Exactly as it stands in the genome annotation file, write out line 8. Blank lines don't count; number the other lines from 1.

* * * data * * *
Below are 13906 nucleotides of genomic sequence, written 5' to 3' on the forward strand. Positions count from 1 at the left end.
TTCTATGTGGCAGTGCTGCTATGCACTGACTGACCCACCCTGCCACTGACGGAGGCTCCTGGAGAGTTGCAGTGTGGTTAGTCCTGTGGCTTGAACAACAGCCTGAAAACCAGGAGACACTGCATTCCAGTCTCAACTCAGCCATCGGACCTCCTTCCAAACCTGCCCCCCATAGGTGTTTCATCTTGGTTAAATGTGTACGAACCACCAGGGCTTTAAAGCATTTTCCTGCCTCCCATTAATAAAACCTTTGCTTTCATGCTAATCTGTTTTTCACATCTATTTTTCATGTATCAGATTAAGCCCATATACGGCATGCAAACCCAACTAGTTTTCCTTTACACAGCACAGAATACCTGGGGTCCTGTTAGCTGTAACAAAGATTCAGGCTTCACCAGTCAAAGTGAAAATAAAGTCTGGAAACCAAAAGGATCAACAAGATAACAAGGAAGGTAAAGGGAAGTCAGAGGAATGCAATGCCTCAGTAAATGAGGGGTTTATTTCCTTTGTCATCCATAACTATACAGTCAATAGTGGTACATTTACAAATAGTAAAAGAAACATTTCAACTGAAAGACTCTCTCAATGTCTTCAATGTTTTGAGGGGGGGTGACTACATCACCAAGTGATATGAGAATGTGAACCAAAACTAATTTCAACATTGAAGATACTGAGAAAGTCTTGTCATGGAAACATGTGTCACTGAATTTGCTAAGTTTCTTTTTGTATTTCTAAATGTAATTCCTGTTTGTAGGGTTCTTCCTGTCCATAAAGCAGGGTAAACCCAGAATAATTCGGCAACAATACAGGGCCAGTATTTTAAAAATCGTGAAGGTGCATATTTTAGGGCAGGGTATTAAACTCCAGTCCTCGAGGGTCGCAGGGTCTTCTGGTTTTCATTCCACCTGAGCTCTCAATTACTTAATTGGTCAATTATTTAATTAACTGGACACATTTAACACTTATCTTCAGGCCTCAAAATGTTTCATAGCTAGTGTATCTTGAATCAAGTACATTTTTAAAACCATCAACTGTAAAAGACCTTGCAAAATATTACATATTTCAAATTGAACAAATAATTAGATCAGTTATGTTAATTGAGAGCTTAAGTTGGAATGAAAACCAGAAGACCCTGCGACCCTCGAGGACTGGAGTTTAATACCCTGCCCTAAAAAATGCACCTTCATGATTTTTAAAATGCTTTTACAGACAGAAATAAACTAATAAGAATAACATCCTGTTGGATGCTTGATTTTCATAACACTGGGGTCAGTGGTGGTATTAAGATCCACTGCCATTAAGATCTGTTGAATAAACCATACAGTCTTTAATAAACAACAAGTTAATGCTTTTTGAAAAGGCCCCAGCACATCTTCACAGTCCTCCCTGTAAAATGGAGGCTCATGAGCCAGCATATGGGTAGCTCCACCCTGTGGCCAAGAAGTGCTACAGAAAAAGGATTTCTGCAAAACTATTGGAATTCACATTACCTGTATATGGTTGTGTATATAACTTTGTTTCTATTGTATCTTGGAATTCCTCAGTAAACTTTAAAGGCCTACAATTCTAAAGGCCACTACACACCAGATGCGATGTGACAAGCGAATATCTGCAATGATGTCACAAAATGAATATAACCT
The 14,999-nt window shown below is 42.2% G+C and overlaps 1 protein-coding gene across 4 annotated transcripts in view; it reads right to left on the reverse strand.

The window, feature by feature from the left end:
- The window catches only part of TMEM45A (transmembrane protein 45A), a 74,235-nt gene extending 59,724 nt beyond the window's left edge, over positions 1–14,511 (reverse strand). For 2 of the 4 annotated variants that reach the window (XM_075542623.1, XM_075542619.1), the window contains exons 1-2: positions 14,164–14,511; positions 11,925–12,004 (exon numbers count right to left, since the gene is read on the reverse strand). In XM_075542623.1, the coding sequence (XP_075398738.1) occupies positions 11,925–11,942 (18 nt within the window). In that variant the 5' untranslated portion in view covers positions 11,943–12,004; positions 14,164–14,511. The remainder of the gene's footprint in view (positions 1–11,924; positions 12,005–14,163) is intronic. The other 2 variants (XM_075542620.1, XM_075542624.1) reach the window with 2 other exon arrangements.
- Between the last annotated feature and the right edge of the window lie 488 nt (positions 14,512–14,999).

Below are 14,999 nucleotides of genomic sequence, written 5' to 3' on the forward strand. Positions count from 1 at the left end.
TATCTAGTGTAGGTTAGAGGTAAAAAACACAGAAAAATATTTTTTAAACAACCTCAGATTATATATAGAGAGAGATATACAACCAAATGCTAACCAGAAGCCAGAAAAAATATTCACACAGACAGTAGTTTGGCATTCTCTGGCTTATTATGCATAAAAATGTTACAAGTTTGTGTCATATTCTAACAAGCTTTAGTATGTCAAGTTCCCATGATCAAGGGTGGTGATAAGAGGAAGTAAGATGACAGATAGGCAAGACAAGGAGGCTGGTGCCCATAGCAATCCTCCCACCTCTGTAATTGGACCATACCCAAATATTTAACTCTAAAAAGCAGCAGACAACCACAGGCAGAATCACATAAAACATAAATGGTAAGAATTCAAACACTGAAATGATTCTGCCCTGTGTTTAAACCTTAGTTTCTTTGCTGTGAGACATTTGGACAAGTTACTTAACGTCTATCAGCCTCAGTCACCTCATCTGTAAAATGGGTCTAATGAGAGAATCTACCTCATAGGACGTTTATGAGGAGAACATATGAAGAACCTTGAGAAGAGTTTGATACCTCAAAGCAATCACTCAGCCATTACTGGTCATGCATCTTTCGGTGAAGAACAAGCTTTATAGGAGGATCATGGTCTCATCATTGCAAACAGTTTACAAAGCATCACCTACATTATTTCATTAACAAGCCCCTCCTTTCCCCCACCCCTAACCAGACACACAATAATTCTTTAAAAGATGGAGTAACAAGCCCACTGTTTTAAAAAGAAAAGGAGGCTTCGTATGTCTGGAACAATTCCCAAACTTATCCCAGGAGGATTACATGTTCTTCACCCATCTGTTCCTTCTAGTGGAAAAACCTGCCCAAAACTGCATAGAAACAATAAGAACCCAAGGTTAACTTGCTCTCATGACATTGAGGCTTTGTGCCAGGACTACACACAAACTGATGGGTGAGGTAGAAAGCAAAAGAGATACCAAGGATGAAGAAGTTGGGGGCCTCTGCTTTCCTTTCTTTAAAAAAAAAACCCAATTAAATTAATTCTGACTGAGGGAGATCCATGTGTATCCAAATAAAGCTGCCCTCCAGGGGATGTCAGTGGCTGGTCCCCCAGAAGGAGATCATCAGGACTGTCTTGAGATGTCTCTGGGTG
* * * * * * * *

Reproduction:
TATCTAGTGTAGGTTAGAGGTAAAAAACACAGAAAAATATTTTTTAAACAACCTCAGATTATATATAGAGAGAGATATACAACCAAATGCTAACCAGAAGCCAGAAAAAATATTCACACAGACAGTAGTTTGGCATTCTCTGGCTTATTATGCATAAAAATGTTACAAGTTTGTGTCATATTCTAACAAGCTTTAGTATGTCAAGTTCCCATGATCAAGGGTGGTGATAAGAGGAAGTAAGATGACAGATAGGCAAGACAAGGAGGCTGGTGCCCATAGCAATCCTCCCACCTCTGTAATTGGACCATACCCAAATATTTAACTCTAAAAAGCAGCAGACAACCACAGGCAGAATCACATAAAACATAAATGGTAAGAATTCAAACACTGAAATGATTCTGCCCTGTGTTTAAACCTTAGTTTCTTTGCTGTGAGACATTTGGACAAGTTACTTAACGTCTATCAGCCTCAGTCACCTCATCTGTAAAATGGGTCTAATGAGAGAATCTACCTCATAGGACGTTTATGAGGAGAACATATGAAGAACCTTGAGAAGAGTTTGATACCTCAAAGCAATCACTCAGCCATTACTGGTCATGCATCTTTCGGTGAAGAACAAGCTTTATAGGAGGATCATGGTCTCATCATTGCAAACAGTTTACAAAGCATCACCTACATTATTTCATTAACAAGCCCCTCCTTTCCCCCACCCCTAACCAGACACACAATAATTCTTTAAAAGATGGAGTAACAAGCCCACTGTTTTAAAAAGAAAAGGAGGCTTCGTATGTCTGGAACAATTCCCAAACTTATCCCAGGAGGATTACATGTTCTTCACCCATCTGTTCCTTCTAGTGGAAAAACCTGCCCAAAACTGCATAGAAACAATAAGAACCCAAGGTTAACTTGCTCTCATGACATTGAGGCTTTGTGCCAGGACTACACACAAACTGATGGGTGAGGTAGAAAGCAAAAGAGATACCAAGGATGAAGAAGTTGGGGGCCTCTGCTTTCCTTTCTTTAAAAAAAAAACCCAATTAAATTAATTCTGACTGAGGGAGATCCATGTGTATCCAAATAAAGCTGCCCTCCAGGGGATGTCAGTGGCTGGTCCCCCAGAAGGAGATCATCAGGACTGTCTTGAGATGTCTCTGGGTG